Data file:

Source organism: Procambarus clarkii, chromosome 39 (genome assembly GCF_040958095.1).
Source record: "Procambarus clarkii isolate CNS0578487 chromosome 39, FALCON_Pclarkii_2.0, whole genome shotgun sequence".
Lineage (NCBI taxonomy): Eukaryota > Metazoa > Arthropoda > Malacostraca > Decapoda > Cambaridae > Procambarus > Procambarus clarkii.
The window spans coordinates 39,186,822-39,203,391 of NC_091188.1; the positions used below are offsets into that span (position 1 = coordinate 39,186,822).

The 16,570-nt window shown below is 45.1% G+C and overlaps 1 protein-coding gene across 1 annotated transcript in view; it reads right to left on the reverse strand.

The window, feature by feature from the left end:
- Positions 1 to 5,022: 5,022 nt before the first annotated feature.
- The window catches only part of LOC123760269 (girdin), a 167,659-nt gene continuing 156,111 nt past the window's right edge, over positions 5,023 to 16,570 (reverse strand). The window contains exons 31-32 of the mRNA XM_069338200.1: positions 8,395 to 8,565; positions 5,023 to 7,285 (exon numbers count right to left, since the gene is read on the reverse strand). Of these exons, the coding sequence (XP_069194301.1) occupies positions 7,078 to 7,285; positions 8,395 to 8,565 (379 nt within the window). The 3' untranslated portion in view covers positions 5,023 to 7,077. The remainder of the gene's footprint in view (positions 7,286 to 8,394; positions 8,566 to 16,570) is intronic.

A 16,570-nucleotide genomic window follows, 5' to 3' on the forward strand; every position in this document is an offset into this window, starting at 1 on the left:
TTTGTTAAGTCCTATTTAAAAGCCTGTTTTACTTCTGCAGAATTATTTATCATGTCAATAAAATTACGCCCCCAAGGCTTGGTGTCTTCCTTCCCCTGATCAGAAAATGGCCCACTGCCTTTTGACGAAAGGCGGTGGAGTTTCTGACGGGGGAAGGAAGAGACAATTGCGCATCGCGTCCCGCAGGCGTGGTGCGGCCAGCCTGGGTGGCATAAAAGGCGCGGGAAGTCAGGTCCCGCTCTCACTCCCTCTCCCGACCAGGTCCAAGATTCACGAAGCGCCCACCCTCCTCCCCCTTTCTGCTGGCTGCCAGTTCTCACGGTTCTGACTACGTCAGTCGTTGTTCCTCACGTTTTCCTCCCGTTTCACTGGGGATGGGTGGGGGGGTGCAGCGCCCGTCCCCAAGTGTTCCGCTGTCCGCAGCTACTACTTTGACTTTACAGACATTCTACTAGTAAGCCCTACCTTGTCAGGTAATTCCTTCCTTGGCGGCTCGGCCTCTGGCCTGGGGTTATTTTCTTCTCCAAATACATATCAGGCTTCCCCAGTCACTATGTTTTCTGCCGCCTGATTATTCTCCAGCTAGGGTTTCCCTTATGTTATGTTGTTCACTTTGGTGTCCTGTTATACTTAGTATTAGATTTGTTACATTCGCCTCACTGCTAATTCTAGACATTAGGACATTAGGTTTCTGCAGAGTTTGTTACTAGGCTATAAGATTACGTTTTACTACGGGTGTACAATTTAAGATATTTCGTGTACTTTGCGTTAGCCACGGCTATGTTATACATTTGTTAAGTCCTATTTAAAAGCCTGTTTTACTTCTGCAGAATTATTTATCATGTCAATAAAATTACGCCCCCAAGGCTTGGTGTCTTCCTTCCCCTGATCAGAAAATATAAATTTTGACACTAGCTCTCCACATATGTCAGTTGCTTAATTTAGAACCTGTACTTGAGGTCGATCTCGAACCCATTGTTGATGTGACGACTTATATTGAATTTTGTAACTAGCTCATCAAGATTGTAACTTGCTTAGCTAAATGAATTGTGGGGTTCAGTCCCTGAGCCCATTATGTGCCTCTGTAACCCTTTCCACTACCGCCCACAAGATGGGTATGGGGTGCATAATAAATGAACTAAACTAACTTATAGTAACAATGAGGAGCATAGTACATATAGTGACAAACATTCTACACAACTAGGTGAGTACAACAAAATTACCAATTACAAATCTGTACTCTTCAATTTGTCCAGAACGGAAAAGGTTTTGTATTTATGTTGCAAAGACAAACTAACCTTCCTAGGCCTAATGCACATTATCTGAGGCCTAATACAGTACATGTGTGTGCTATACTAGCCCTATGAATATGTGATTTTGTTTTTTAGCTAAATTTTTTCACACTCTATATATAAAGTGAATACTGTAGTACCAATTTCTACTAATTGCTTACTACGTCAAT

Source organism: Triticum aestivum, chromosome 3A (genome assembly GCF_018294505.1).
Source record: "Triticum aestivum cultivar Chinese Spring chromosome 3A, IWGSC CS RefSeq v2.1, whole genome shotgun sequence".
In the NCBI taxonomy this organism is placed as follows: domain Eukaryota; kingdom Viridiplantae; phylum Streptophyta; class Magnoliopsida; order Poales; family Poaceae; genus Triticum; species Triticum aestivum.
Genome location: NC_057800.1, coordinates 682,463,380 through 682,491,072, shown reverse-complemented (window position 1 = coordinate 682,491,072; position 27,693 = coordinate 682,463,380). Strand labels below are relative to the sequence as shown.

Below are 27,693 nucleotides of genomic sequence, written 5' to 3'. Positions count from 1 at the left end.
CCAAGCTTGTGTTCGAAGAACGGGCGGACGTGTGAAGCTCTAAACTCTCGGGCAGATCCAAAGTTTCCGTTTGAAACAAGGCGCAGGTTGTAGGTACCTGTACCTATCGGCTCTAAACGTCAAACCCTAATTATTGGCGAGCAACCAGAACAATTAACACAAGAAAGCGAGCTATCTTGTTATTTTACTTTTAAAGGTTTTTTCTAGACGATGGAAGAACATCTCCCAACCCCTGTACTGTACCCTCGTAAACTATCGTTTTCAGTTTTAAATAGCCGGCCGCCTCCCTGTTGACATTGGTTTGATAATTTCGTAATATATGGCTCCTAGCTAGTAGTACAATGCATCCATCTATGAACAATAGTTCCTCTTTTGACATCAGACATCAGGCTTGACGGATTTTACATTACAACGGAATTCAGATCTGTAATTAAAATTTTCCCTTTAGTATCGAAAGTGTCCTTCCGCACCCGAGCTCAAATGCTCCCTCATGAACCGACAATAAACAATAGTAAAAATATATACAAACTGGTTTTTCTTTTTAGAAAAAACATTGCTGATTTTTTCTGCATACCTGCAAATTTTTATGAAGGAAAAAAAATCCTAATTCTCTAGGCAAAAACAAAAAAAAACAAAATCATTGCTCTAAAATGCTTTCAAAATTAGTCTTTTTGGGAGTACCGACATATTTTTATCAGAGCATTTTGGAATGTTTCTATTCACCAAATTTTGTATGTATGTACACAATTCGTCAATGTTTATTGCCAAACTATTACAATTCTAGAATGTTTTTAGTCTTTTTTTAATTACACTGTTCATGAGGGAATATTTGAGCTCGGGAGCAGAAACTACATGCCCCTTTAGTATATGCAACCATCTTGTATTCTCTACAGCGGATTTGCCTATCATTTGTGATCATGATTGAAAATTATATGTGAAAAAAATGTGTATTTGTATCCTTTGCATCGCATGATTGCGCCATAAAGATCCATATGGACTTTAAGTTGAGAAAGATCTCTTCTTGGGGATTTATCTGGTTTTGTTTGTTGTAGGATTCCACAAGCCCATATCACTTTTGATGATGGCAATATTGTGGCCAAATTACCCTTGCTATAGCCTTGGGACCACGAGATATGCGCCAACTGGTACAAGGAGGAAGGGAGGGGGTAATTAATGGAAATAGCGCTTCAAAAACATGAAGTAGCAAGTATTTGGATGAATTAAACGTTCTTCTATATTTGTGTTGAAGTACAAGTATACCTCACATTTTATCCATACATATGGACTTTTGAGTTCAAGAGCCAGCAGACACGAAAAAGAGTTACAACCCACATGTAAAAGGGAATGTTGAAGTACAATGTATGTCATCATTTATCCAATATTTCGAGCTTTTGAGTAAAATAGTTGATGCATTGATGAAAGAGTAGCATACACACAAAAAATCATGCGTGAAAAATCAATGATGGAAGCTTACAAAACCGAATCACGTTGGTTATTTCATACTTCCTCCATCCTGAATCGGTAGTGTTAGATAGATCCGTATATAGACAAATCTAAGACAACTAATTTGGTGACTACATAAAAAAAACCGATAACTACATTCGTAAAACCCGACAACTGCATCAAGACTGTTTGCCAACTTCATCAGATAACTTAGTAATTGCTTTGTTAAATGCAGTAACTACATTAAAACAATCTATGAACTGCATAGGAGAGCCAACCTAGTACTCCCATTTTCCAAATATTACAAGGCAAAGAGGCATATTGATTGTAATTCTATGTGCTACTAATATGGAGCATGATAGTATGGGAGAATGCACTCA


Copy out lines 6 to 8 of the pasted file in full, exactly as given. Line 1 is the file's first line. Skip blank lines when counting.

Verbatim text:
The window, feature by feature from the left end:
- Positions 1 to 5,022: 5,022 nt before the first annotated feature.
- The window catches only part of LOC123760269 (girdin), a 167,659-nt gene continuing 156,111 nt past the window's right edge, over positions 5,023 to 16,570 (reverse strand). The window contains exons 31-32 of the mRNA XM_069338200.1: positions 8,395 to 8,565; positions 5,023 to 7,285 (exon numbers count right to left, since the gene is read on the reverse strand). Of these exons, the coding sequence (XP_069194301.1) occupies positions 7,078 to 7,285; positions 8,395 to 8,565 (379 nt within the window). The 3' untranslated portion in view covers positions 5,023 to 7,077. The remainder of the gene's footprint in view (positions 7,286 to 8,394; positions 8,566 to 16,570) is intronic.